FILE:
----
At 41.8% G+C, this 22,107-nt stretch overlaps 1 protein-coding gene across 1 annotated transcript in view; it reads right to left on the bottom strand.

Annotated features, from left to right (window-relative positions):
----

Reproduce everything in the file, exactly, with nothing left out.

At 41.8% G+C, this 22,107-nt stretch overlaps 1 protein-coding gene across 1 annotated transcript in view; it reads right to left on the bottom strand.

Annotated features, from left to right (window-relative positions):